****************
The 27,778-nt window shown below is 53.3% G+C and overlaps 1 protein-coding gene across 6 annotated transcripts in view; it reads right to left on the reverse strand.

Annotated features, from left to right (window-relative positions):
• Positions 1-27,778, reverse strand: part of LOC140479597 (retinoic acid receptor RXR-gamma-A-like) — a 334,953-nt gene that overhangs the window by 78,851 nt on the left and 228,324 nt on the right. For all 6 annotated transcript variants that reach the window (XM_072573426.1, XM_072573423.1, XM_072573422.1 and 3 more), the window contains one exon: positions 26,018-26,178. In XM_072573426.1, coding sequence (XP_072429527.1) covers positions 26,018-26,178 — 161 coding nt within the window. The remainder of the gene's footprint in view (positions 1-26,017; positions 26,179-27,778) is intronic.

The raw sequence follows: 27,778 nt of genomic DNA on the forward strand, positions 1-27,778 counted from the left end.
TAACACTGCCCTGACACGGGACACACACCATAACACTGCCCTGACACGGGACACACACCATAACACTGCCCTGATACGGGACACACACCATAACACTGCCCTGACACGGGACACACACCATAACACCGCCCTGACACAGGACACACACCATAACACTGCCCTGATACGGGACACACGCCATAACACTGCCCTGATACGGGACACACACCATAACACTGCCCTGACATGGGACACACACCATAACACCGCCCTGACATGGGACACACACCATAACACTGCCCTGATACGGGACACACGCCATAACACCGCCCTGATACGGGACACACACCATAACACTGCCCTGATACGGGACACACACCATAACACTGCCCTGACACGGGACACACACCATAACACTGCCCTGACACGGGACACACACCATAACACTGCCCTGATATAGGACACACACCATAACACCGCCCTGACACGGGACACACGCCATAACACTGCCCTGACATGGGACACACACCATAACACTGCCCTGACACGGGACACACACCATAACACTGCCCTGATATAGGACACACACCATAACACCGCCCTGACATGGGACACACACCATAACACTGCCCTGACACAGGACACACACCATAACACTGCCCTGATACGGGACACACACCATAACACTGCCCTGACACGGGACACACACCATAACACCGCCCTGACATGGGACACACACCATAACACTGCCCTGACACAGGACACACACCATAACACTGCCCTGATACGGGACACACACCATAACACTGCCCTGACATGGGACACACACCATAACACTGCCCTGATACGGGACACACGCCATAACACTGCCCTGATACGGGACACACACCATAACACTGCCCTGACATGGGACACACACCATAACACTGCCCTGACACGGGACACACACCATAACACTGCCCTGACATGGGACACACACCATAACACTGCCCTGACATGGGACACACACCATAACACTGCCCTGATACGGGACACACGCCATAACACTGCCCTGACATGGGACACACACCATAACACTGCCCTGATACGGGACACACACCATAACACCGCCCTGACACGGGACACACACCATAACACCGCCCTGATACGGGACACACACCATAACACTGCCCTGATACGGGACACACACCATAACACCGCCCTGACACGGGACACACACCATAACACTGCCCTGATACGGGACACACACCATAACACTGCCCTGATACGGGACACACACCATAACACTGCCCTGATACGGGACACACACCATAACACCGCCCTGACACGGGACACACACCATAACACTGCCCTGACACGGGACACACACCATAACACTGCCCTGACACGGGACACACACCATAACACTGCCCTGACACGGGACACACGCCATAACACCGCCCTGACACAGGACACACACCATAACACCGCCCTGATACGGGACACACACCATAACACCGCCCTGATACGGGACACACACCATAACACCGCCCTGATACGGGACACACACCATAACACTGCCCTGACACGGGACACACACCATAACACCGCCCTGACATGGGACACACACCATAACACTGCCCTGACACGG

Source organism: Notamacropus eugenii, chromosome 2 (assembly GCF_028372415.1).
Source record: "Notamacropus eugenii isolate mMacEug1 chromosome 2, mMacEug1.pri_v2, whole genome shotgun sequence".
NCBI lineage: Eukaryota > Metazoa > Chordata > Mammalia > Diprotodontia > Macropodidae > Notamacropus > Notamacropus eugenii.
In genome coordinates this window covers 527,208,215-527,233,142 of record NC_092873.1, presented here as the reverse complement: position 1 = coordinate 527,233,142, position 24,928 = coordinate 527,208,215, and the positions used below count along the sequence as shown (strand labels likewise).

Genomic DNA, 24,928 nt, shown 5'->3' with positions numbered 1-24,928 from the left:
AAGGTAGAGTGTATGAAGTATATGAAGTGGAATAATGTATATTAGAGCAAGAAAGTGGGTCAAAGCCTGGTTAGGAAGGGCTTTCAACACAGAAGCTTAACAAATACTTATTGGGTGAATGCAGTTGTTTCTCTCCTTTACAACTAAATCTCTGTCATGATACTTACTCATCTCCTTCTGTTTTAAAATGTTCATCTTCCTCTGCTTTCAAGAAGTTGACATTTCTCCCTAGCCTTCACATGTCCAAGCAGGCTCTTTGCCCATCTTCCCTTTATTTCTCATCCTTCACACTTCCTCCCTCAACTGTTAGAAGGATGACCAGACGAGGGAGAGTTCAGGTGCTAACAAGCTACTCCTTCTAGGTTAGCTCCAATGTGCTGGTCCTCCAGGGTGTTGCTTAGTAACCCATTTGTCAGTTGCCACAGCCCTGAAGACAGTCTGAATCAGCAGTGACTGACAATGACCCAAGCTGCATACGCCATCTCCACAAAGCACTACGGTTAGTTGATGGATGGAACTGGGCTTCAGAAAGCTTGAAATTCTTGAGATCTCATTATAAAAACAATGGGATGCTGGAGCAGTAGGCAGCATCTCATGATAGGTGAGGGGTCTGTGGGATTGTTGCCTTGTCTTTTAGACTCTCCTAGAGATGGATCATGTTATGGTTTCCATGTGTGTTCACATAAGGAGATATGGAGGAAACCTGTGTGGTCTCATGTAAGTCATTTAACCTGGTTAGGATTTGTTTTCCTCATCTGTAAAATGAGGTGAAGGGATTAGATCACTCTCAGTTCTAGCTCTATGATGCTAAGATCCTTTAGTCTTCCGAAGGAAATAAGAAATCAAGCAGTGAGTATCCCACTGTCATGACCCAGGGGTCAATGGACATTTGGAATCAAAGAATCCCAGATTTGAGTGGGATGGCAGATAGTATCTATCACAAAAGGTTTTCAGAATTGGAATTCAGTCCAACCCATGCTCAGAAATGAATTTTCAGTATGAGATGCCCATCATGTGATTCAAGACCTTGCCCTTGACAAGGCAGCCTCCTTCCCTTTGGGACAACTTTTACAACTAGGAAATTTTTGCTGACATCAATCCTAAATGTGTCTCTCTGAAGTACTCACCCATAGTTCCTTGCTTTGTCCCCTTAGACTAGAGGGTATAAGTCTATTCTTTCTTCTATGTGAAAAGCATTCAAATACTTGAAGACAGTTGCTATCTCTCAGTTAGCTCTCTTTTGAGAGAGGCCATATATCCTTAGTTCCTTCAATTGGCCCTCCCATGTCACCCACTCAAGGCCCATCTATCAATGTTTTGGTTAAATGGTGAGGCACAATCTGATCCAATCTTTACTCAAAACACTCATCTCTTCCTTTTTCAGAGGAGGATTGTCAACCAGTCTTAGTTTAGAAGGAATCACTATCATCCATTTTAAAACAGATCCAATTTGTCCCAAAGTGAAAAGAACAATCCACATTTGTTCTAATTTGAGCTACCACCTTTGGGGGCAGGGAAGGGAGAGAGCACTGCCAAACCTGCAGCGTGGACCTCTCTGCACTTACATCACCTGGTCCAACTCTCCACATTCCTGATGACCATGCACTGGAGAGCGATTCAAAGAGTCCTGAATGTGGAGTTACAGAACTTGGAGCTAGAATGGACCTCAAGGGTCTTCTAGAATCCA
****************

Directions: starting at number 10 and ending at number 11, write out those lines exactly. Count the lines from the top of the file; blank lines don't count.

Genomic DNA, 24,928 nt, shown 5'->3' with positions numbered 1-24,928 from the left:
AAGGTAGAGTGTATGAAGTATATGAAGTGGAATAATGTATATTAGAGCAAGAAAGTGGGTCAAAGCCTGGTTAGGAAGGGCTTTCAACACAGAAGCTTAACAAATACTTATTGGGTGAATGCAGTTGTTTCTCTCCTTTACAACTAAATCTCTGTCATGATACTTACTCATCTCCTTCTGTTTTAAAATGTTCATCTTCCTCTGCTTTCAAGAAGTTGACATTTCTCCCTAGCCTTCACATGTCCAAGCAGGCTCTTTGCCCATCTTCCCTTTATTTCTCATCCTTCACACTTCCTCCCTCAACTGTTAGAAGGATGACCAGACGAGGGAGAGTTCAGGTGCTAACAAGCTACTCCTTCTAGGTTAGCTCCAATGTGCTGGTCCTCCAGGGTGTTGCTTAGTAACCCATTTGTCAGTTGCCACAGCCCTGAAGACAGTCTGAATCAGCAGTGACTGACAATGACCCAAGCTGCATACGCCATCTCCACAAAGCACTACGGTTAGTTGATGGATGGAACTGGGCTTCAGAAAGCTTGAAATTCTTGAGATCTCATTATAAAAACAATGGGATGCTGGAGCAGTAGGCAGCATCTCATGATAGGTGAGGGGTCTGTGGGATTGTTGCCTTGTCTTTTAGACTCTCCTAGAGATGGATCATGTTATGGTTTCCATGTGTGTTCACATAAGGAGATATGGAGGAAACCTGTGTGGTCTCATGTAAGTCATTTAACCTGGTTAGGATTTGTTTTCCTCATCTGTAAAATGAGGTGAAGGGATTAGATCACTCTCAGTTCTAGCTCTATGATGCTAAGATCCTTTAGTCTTCCGAAGGAAATAAGAAATCAAGCAGTGAGTATCCCACTGTCATGACCCAGGGGTCAATGGACATTTGGAATCAAAGAATCCCAGATTTGAGTGGGATGGCAGATAGTATCTATCACAAAAGGTTTTCAGAATTGGAATTCAGTCCAACCCATGCTCAGAAATGAATTTTCAGTATGAGATGCCCATCATGTGATTCAAGACCTTGCCCTTGACAAGGCAGCCTCCTTCCCTTTGGGACAACTTTTACAACTAGGAAATTTTTGCTGACATCAATCCTAAATGTGTCTCTCTGAAGTACTCACCCATAGTTCCTTGCTTTGTCCCCTTAGACTAGAGGGTATAAGTCTATTCTTTCTTCTATGTGAAAAGCATTCAAATACTTGAAGACAGTTGCTATCTCTCAGTTAGCTCTCTTTTGAGAGAGGCCATATATCCTTAGTTCCTTCAATTGGCCCTCCCATGTCACCCACTCAAGGCCCATCTATCAATGTTTTGGTTAAATGGTGAGGCACAATCTGATCCAATCTTTACTCAAAACACTCATCTCTTCCTTTTTCAGAGGAGGATTGTCAACCAGTCTTAGTTTAGAAGGAATCACTATCATCCATTTTAAAACAGATCCAATTTGTCCCAAAGTGAAAAGAACAATCCACATTTGTTCTAATTTGAGCTACCACCTTTGGGGGCAGGGAAGGGAGAGAGCACTGCCAAACCTGCAGCGTGGACCTCTCTGCACTTACATCACCTGGTCCAACTCTCCACATTCCTGATGACCATGCACTGGAGAGCGATTCAAAGAGTCCTGAATGTGGAGTTACAGAACTTGGAGCTAGAATGGACCTCAAGGGTCTTCTAGAATCCA